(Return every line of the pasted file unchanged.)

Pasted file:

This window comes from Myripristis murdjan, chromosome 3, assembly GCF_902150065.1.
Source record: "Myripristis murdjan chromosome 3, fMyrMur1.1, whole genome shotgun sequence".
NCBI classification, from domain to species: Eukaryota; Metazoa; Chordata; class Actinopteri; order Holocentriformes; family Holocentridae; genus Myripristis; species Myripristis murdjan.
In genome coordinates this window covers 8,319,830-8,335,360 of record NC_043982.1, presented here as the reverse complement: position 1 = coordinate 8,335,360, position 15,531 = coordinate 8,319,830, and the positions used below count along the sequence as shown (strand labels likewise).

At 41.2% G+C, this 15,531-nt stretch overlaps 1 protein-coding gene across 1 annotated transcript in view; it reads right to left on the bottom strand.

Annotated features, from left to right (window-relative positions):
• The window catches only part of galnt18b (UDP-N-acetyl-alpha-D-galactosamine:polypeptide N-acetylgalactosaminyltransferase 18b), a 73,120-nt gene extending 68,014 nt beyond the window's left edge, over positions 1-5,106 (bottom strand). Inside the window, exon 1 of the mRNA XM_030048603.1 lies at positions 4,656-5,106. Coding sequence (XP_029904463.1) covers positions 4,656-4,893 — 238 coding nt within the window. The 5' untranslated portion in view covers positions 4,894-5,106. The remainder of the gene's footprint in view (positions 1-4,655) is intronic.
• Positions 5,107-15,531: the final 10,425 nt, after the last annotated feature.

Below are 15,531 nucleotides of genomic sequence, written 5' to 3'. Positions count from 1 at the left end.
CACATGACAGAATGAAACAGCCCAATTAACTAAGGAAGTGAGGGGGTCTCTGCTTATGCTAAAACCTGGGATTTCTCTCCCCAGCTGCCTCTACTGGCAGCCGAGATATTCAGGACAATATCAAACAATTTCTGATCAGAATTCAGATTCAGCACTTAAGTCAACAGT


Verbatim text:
This window comes from Myripristis murdjan, chromosome 3, assembly GCF_902150065.1.
Source record: "Myripristis murdjan chromosome 3, fMyrMur1.1, whole genome shotgun sequence".
NCBI classification, from domain to species: Eukaryota; Metazoa; Chordata; class Actinopteri; order Holocentriformes; family Holocentridae; genus Myripristis; species Myripristis murdjan.
In genome coordinates this window covers 8,319,830-8,335,360 of record NC_043982.1, presented here as the reverse complement: position 1 = coordinate 8,335,360, position 15,531 = coordinate 8,319,830, and the positions used below count along the sequence as shown (strand labels likewise).

At 41.2% G+C, this 15,531-nt stretch overlaps 1 protein-coding gene across 1 annotated transcript in view; it reads right to left on the bottom strand.

Annotated features, from left to right (window-relative positions):
• The window catches only part of galnt18b (UDP-N-acetyl-alpha-D-galactosamine:polypeptide N-acetylgalactosaminyltransferase 18b), a 73,120-nt gene extending 68,014 nt beyond the window's left edge, over positions 1-5,106 (bottom strand). Inside the window, exon 1 of the mRNA XM_030048603.1 lies at positions 4,656-5,106. Coding sequence (XP_029904463.1) covers positions 4,656-4,893 — 238 coding nt within the window. The 5' untranslated portion in view covers positions 4,894-5,106. The remainder of the gene's footprint in view (positions 1-4,655) is intronic.
• Positions 5,107-15,531: the final 10,425 nt, after the last annotated feature.

Below are 15,531 nucleotides of genomic sequence, written 5' to 3'. Positions count from 1 at the left end.
CACATGACAGAATGAAACAGCCCAATTAACTAAGGAAGTGAGGGGGTCTCTGCTTATGCTAAAACCTGGGATTTCTCTCCCCAGCTGCCTCTACTGGCAGCCGAGATATTCAGGACAATATCAAACAATTTCTGATCAGAATTCAGATTCAGCACTTAAGTCAACAGT